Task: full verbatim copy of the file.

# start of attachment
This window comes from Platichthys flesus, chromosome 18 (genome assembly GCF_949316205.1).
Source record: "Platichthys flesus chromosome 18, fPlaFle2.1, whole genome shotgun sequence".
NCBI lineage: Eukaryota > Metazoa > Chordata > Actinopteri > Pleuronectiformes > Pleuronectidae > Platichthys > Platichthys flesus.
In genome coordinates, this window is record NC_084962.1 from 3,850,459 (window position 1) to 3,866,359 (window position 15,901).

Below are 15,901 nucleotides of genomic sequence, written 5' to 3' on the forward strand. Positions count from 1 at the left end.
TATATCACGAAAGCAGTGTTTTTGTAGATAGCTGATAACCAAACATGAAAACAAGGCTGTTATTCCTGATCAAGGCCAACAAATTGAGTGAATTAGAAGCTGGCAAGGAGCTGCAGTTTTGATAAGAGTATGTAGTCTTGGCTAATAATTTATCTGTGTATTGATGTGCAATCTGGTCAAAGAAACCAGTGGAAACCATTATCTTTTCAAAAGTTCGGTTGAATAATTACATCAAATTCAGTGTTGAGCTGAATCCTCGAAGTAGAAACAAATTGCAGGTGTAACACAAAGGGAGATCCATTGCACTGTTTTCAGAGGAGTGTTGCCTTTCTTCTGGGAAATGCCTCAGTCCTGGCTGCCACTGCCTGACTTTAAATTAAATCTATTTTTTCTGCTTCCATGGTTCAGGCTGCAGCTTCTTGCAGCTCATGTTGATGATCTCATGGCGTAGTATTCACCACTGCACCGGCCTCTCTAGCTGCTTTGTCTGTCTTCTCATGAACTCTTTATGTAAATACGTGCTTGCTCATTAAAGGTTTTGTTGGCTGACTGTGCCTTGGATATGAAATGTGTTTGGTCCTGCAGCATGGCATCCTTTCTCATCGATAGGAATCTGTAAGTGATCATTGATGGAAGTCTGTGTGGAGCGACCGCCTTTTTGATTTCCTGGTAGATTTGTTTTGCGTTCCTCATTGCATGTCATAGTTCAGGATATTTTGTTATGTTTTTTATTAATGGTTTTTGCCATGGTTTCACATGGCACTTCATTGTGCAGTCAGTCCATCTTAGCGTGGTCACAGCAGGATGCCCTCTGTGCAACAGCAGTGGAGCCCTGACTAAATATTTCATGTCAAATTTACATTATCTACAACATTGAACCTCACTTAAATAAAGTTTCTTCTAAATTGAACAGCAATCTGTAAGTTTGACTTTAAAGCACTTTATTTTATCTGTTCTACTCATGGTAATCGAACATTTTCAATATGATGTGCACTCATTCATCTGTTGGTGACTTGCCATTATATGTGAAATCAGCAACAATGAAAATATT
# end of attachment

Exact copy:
This window comes from Platichthys flesus, chromosome 18 (genome assembly GCF_949316205.1).
Source record: "Platichthys flesus chromosome 18, fPlaFle2.1, whole genome shotgun sequence".
NCBI lineage: Eukaryota > Metazoa > Chordata > Actinopteri > Pleuronectiformes > Pleuronectidae > Platichthys > Platichthys flesus.
In genome coordinates, this window is record NC_084962.1 from 3,850,459 (window position 1) to 3,866,359 (window position 15,901).

Below are 15,901 nucleotides of genomic sequence, written 5' to 3' on the forward strand. Positions count from 1 at the left end.
TATATCACGAAAGCAGTGTTTTTGTAGATAGCTGATAACCAAACATGAAAACAAGGCTGTTATTCCTGATCAAGGCCAACAAATTGAGTGAATTAGAAGCTGGCAAGGAGCTGCAGTTTTGATAAGAGTATGTAGTCTTGGCTAATAATTTATCTGTGTATTGATGTGCAATCTGGTCAAAGAAACCAGTGGAAACCATTATCTTTTCAAAAGTTCGGTTGAATAATTACATCAAATTCAGTGTTGAGCTGAATCCTCGAAGTAGAAACAAATTGCAGGTGTAACACAAAGGGAGATCCATTGCACTGTTTTCAGAGGAGTGTTGCCTTTCTTCTGGGAAATGCCTCAGTCCTGGCTGCCACTGCCTGACTTTAAATTAAATCTATTTTTTCTGCTTCCATGGTTCAGGCTGCAGCTTCTTGCAGCTCATGTTGATGATCTCATGGCGTAGTATTCACCACTGCACCGGCCTCTCTAGCTGCTTTGTCTGTCTTCTCATGAACTCTTTATGTAAATACGTGCTTGCTCATTAAAGGTTTTGTTGGCTGACTGTGCCTTGGATATGAAATGTGTTTGGTCCTGCAGCATGGCATCCTTTCTCATCGATAGGAATCTGTAAGTGATCATTGATGGAAGTCTGTGTGGAGCGACCGCCTTTTTGATTTCCTGGTAGATTTGTTTTGCGTTCCTCATTGCATGTCATAGTTCAGGATATTTTGTTATGTTTTTTATTAATGGTTTTTGCCATGGTTTCACATGGCACTTCATTGTGCAGTCAGTCCATCTTAGCGTGGTCACAGCAGGATGCCCTCTGTGCAACAGCAGTGGAGCCCTGACTAAATATTTCATGTCAAATTTACATTATCTACAACATTGAACCTCACTTAAATAAAGTTTCTTCTAAATTGAACAGCAATCTGTAAGTTTGACTTTAAAGCACTTTATTTTATCTGTTCTACTCATGGTAATCGAACATTTTCAATATGATGTGCACTCATTCATCTGTTGGTGACTTGCCATTATATGTGAAATCAGCAACAATGAAAATATT